An Italianate cast iron and glass mantel, perfect for cool autumn evenings. Cast iron was the plastic of the Victorian age. Its ability to be cast into forms both functional and ornamental led to its widespread use. Combined with advances in transportation (steam ships and railroads primarily), it was made its way into homes all across the nation.
This fireplace mantel is made of cast iron with panels of reverse-painted marbleized glass. It has a coal grate (incongruously containing several birch logs in the photo). The hearth is real marble. Such fireplaces can still be used for supplemental heating, and ambiance, burning coal or converted to gas for convenience. With a vent-less gas “coal” grate, it could be useable even if the historic chimney flue is unlined or has been repurposed for a modern boiler in the basement.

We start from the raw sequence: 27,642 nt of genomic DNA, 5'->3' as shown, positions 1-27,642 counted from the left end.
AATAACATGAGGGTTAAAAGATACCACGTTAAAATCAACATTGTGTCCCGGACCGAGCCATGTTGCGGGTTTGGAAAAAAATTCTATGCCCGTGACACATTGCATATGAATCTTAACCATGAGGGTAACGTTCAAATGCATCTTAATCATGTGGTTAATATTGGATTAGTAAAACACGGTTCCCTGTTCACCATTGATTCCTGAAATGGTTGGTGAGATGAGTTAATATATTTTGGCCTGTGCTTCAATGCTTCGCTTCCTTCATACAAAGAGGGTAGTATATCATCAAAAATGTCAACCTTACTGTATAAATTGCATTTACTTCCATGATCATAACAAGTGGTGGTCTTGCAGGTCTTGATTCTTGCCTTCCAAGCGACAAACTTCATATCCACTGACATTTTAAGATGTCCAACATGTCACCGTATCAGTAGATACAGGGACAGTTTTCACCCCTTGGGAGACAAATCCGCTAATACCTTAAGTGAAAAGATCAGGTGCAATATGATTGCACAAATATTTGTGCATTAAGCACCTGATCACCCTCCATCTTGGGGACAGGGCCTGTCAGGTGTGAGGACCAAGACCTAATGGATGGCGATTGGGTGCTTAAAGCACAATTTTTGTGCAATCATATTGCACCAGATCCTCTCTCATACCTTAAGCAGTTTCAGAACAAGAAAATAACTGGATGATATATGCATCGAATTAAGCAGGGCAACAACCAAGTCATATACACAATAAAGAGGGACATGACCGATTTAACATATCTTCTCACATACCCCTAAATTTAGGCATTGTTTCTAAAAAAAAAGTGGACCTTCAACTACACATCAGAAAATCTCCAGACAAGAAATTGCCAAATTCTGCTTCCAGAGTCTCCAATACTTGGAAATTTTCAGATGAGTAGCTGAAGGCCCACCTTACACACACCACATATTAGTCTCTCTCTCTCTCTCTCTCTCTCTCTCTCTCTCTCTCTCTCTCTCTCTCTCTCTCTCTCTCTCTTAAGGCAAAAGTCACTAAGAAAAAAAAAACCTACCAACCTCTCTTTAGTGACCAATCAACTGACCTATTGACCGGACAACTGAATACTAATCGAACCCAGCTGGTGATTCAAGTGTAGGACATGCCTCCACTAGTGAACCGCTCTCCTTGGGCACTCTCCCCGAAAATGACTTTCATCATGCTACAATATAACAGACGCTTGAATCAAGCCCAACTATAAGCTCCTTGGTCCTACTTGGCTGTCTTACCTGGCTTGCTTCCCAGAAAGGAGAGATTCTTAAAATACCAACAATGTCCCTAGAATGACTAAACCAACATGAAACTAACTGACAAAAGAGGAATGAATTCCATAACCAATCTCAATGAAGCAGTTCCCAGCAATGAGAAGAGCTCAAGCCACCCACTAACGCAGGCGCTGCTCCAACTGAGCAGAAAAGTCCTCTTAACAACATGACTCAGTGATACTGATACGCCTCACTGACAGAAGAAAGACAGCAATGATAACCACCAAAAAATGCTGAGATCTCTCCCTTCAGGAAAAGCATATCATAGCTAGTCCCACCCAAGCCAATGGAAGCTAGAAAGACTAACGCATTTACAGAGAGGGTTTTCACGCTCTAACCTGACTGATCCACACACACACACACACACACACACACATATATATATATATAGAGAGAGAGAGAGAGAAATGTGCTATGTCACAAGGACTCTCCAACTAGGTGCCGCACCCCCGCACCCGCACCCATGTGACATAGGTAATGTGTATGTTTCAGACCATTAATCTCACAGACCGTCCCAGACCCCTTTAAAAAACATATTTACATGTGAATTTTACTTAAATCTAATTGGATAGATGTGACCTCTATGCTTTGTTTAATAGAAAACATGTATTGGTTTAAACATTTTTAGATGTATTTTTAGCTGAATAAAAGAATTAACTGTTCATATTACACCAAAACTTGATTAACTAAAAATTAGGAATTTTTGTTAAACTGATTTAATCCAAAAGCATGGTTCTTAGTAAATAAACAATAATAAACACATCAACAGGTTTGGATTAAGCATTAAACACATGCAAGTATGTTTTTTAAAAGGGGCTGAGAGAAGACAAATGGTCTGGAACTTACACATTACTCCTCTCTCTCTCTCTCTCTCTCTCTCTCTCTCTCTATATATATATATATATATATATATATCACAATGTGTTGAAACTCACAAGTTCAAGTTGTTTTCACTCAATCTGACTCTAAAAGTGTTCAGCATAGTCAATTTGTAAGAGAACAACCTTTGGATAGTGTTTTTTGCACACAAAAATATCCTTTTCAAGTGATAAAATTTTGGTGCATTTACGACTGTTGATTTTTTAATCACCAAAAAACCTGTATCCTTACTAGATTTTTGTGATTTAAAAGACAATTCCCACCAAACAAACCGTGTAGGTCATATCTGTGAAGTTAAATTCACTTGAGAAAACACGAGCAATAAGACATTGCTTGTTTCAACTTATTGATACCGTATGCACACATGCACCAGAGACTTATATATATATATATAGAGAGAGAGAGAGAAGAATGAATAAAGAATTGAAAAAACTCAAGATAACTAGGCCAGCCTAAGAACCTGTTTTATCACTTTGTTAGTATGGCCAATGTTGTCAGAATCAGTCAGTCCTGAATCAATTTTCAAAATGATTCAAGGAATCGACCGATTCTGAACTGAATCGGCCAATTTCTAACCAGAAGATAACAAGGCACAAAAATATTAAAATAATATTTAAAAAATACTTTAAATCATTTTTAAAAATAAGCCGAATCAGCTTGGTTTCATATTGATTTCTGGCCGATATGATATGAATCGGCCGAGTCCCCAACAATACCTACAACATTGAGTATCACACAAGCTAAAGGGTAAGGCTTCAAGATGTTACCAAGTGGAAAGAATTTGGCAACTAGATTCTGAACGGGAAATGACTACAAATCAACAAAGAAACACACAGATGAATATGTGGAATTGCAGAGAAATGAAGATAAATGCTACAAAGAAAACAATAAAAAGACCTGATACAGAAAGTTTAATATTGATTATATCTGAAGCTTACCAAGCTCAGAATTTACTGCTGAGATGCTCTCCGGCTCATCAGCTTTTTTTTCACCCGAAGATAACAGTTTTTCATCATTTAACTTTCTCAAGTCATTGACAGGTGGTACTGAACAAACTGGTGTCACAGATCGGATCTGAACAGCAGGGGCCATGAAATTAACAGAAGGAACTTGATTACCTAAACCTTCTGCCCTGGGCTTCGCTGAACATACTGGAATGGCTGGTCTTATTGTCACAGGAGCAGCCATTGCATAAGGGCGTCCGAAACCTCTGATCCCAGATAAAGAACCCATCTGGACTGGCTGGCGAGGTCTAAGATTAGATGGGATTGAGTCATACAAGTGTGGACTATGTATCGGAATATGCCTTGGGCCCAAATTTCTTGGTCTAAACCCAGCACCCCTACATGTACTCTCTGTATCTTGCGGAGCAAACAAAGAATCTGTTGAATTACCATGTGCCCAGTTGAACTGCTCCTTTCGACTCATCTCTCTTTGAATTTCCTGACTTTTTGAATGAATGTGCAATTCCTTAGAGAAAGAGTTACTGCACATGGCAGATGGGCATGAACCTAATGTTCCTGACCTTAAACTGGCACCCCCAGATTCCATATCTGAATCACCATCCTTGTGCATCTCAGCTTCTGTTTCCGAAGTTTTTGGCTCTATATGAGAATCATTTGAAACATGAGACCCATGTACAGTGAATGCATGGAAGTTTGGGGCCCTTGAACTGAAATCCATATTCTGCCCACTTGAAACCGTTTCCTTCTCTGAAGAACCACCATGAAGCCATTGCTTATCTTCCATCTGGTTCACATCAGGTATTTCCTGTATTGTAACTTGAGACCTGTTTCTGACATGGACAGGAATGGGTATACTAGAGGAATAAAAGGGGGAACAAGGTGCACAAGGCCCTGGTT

Chapter 8 of Restoring Your Historic House, The Comprehensive Guide for Homeowners discusses historic heating systems and delves into appropriate options for modern and efficient HVAC systems that don’t distract from the historic character of your home.
The 720 page award-winning and best-selling hardcover book is available in bookstores and from online retailers (it is currently 32% off on Amazon! http://ow.ly/N7ba50y4PSL).
Signed and personalized copies are available directly from the author from this site, click here: https://yourhistorichouse.com/shop/.
Your local bookstore can order copies from W.W. Norton.
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